Hypermethylation of CpG islands, an epigenetic event that is not accompanied by changes in DNA sequence, represents an alternative mechanism to deletions or mutations to inactivate tumor suppressor genes. Recent evidence supports the notion that CpG island hypermethylation, by silencing key cancer-related genes, plays a major causal role in cancer. However, a long-standing issue in the field is the sequence of molecular events leading to epigenetic gene silencing. A new model has been proposed that chromatin remodeling, as a result of histone deacetylation and methylation, is the primary event in abrogating transcriptional initiation; subsequently, CpG island hypermethylation establishes a permanent state of gene silencing. Accumulating evidence indicates that CpG island hypermethylation is an early event in cancer development and, in some cases, may precede the neoplastic process. Because of their heritable nature, hypermethylated CpG islands leave 'molecular footprints' in evolving cancer cells and can be used as molecular markers to reconstruct epigenetic progression during tumorigenesis. Furthermore, hypermethylated CpG islands are proving to be useful for molecular classification of different cancer types.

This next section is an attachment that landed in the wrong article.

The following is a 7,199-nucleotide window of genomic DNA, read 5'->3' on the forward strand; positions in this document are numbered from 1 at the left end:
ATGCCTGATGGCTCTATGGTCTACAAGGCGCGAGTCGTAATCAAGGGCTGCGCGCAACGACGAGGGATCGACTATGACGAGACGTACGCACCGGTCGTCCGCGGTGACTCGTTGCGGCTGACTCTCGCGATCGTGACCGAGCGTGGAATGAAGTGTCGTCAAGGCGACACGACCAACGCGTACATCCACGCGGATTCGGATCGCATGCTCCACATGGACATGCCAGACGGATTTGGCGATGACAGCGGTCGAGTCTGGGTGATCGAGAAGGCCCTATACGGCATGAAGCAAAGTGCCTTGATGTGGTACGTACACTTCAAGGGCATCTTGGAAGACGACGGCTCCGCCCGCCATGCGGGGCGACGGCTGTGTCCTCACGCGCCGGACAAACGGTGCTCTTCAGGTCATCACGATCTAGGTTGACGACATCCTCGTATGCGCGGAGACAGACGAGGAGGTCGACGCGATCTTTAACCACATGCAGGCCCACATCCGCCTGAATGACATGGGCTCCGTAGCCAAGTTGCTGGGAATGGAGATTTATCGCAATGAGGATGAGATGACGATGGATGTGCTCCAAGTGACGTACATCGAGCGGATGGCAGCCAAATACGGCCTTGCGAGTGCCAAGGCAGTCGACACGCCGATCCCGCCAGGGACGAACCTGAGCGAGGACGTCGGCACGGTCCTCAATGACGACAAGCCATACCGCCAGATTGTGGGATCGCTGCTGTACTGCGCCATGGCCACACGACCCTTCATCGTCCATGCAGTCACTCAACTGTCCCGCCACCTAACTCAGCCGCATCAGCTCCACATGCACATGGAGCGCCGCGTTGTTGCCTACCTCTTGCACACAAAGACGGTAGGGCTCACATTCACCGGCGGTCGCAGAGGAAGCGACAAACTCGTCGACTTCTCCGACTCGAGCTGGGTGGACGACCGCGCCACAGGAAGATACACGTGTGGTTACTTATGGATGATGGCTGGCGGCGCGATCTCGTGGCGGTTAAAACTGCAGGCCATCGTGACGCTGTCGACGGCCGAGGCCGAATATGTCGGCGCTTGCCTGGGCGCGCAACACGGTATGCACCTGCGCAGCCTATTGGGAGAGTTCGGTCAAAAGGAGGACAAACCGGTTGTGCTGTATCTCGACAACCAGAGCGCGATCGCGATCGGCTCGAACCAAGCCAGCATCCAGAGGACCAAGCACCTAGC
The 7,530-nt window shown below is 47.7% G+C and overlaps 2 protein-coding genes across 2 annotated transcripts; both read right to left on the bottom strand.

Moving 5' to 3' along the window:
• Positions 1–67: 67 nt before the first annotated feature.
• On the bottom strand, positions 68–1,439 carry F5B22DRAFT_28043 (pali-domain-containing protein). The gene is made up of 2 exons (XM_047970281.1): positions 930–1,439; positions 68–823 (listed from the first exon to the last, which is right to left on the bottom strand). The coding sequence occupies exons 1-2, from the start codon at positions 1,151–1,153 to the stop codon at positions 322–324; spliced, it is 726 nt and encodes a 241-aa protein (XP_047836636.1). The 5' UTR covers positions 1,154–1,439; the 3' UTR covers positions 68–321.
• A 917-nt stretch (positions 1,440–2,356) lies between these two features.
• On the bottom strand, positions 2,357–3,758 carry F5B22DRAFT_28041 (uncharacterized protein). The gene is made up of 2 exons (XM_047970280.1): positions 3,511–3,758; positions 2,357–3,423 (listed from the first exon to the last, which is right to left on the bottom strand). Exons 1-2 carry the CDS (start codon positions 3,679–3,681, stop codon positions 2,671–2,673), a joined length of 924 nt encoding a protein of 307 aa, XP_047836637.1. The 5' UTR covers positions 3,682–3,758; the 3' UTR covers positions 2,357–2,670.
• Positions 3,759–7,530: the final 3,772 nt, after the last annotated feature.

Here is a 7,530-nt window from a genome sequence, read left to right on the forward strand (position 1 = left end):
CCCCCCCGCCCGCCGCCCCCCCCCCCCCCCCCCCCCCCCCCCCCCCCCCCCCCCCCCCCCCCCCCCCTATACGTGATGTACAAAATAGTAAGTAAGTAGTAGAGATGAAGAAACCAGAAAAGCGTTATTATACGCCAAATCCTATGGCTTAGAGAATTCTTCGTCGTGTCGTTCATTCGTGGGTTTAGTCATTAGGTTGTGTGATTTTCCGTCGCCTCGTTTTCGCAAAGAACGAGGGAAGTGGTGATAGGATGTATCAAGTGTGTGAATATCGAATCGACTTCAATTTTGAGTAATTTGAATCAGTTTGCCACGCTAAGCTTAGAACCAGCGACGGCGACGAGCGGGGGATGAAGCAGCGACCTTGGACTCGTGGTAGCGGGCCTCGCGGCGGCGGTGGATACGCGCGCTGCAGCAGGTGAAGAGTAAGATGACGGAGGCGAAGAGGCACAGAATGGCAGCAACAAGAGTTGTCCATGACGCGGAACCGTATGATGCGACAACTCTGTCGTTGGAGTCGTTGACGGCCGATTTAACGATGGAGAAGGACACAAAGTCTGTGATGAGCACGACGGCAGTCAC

|Idioma original||English (US)|
|Número de páginas||9|
|Estado||Published - feb 20 2003|
|Publicado de forma externa||Sí|
ASJC Scopus subject areas
- Cancer Research